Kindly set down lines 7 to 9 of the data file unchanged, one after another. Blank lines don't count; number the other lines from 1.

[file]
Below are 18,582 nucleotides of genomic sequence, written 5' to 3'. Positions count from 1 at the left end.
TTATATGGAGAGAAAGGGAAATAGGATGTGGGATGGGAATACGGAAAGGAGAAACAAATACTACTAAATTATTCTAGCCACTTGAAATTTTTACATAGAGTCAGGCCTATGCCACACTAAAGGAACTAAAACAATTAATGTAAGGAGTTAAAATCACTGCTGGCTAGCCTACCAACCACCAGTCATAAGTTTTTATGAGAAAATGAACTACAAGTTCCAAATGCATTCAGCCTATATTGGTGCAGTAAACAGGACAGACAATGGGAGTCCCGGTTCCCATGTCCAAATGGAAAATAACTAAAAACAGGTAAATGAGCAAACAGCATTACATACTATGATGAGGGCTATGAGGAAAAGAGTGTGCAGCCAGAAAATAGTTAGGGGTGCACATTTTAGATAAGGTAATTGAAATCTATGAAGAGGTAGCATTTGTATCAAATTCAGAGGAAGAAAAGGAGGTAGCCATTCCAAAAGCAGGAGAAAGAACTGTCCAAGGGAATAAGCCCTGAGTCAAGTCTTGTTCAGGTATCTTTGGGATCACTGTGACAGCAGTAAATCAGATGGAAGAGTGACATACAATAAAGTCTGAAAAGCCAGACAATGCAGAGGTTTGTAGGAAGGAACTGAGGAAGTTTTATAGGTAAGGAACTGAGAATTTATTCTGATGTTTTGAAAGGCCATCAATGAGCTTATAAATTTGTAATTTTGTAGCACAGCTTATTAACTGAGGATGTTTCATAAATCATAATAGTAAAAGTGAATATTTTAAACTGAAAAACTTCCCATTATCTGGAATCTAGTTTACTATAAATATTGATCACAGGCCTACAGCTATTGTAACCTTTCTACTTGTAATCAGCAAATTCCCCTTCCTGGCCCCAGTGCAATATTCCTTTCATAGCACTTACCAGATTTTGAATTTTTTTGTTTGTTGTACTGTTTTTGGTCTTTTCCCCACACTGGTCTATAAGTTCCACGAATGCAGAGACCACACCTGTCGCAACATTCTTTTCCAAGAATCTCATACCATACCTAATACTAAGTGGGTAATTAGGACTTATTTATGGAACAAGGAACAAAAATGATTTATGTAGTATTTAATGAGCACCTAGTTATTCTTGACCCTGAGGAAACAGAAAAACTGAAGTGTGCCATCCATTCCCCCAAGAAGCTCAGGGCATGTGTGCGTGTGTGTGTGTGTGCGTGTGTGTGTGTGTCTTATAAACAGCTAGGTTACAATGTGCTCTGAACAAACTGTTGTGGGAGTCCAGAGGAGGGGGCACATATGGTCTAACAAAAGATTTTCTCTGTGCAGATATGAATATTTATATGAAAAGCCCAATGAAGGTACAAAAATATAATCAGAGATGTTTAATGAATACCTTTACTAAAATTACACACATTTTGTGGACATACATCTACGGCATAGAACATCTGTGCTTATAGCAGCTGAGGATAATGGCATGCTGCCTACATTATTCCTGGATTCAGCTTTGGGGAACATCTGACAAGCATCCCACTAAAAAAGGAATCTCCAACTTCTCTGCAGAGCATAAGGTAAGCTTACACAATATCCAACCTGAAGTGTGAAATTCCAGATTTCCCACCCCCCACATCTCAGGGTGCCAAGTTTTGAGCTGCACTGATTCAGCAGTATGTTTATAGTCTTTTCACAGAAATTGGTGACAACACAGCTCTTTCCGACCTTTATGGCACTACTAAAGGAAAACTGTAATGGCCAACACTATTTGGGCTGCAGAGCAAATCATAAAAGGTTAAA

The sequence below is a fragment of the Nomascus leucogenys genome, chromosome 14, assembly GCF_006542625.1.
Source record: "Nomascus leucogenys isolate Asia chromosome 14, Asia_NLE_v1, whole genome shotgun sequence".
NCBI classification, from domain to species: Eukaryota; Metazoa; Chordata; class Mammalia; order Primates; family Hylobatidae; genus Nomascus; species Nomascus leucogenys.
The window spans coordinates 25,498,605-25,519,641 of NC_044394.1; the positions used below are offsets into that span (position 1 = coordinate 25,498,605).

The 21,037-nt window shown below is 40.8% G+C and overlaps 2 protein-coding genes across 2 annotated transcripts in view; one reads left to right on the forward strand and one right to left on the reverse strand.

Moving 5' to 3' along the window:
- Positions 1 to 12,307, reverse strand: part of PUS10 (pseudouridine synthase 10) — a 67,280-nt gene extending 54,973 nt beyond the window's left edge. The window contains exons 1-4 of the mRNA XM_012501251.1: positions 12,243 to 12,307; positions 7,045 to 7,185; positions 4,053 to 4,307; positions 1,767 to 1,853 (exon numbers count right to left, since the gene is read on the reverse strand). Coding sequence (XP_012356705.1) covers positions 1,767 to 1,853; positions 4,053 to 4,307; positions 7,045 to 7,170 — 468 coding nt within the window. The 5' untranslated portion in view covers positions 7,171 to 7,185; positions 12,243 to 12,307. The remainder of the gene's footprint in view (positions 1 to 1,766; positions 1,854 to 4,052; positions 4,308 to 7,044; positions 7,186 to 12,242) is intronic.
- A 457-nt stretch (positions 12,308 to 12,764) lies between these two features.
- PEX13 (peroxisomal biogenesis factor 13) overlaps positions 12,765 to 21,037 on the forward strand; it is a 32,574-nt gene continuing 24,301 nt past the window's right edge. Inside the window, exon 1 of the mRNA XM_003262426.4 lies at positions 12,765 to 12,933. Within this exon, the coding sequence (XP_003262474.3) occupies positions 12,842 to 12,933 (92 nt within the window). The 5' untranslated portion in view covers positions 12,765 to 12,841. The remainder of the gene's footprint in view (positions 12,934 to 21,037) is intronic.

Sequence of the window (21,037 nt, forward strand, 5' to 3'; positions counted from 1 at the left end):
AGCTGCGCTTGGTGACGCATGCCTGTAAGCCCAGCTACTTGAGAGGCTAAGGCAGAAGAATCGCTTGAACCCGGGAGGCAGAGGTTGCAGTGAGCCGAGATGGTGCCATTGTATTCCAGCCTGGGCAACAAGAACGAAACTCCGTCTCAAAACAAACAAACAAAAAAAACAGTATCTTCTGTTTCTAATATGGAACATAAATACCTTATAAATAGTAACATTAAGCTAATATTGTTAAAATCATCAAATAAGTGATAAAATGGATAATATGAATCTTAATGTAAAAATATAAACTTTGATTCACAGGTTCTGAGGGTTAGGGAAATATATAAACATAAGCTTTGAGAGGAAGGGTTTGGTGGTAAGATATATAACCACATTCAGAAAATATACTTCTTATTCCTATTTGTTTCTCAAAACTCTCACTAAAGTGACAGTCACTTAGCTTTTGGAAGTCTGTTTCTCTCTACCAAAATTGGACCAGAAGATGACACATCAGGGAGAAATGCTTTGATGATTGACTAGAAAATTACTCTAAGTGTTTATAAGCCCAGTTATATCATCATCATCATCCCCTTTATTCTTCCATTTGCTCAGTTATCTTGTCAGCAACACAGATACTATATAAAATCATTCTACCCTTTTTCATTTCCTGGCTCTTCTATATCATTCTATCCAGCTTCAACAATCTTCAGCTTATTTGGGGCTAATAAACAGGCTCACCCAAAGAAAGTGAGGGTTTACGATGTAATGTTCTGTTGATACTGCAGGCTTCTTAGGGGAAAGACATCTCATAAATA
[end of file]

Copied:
The 21,037-nt window shown below is 40.8% G+C and overlaps 2 protein-coding genes across 2 annotated transcripts in view; one reads left to right on the forward strand and one right to left on the reverse strand.

Moving 5' to 3' along the window:
- Positions 1 to 12,307, reverse strand: part of PUS10 (pseudouridine synthase 10) — a 67,280-nt gene extending 54,973 nt beyond the window's left edge. The window contains exons 1-4 of the mRNA XM_012501251.1: positions 12,243 to 12,307; positions 7,045 to 7,185; positions 4,053 to 4,307; positions 1,767 to 1,853 (exon numbers count right to left, since the gene is read on the reverse strand). Coding sequence (XP_012356705.1) covers positions 1,767 to 1,853; positions 4,053 to 4,307; positions 7,045 to 7,170 — 468 coding nt within the window. The 5' untranslated portion in view covers positions 7,171 to 7,185; positions 12,243 to 12,307. The remainder of the gene's footprint in view (positions 1 to 1,766; positions 1,854 to 4,052; positions 4,308 to 7,044; positions 7,186 to 12,242) is intronic.